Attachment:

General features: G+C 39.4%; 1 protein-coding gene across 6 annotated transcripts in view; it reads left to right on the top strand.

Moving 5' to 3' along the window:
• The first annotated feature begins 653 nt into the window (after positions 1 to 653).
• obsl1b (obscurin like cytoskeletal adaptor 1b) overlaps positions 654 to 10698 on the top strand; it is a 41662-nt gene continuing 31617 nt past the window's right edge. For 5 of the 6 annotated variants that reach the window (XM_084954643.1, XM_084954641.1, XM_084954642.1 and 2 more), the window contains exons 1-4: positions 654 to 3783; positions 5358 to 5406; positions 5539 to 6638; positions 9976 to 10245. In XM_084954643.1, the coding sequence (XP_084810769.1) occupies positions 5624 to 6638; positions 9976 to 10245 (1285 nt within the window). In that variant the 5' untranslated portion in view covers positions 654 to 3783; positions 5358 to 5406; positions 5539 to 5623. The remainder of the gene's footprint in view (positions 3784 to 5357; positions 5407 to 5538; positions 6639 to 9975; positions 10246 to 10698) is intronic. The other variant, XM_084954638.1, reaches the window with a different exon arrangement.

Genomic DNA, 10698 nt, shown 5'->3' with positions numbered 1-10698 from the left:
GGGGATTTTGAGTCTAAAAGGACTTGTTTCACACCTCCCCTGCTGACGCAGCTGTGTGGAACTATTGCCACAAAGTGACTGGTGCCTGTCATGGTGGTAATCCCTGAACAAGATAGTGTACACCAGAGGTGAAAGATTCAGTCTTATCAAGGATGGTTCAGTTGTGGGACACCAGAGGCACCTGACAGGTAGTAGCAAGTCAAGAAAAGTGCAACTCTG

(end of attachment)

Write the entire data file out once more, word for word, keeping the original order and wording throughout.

General features: G+C 39.4%; 1 protein-coding gene across 6 annotated transcripts in view; it reads left to right on the top strand.

Moving 5' to 3' along the window:
• The first annotated feature begins 653 nt into the window (after positions 1 to 653).
• obsl1b (obscurin like cytoskeletal adaptor 1b) overlaps positions 654 to 10698 on the top strand; it is a 41662-nt gene continuing 31617 nt past the window's right edge. For 5 of the 6 annotated variants that reach the window (XM_084954643.1, XM_084954641.1, XM_084954642.1 and 2 more), the window contains exons 1-4: positions 654 to 3783; positions 5358 to 5406; positions 5539 to 6638; positions 9976 to 10245. In XM_084954643.1, the coding sequence (XP_084810769.1) occupies positions 5624 to 6638; positions 9976 to 10245 (1285 nt within the window). In that variant the 5' untranslated portion in view covers positions 654 to 3783; positions 5358 to 5406; positions 5539 to 5623. The remainder of the gene's footprint in view (positions 3784 to 5357; positions 5407 to 5538; positions 6639 to 9975; positions 10246 to 10698) is intronic. The other variant, XM_084954638.1, reaches the window with a different exon arrangement.

Genomic DNA, 10698 nt, shown 5'->3' with positions numbered 1-10698 from the left:
GGGGATTTTGAGTCTAAAAGGACTTGTTTCACACCTCCCCTGCTGACGCAGCTGTGTGGAACTATTGCCACAAAGTGACTGGTGCCTGTCATGGTGGTAATCCCTGAACAAGATAGTGTACACCAGAGGTGAAAGATTCAGTCTTATCAAGGATGGTTCAGTTGTGGGACACCAGAGGCACCTGACAGGTAGTAGCAAGTCAAGAAAAGTGCAACTCTG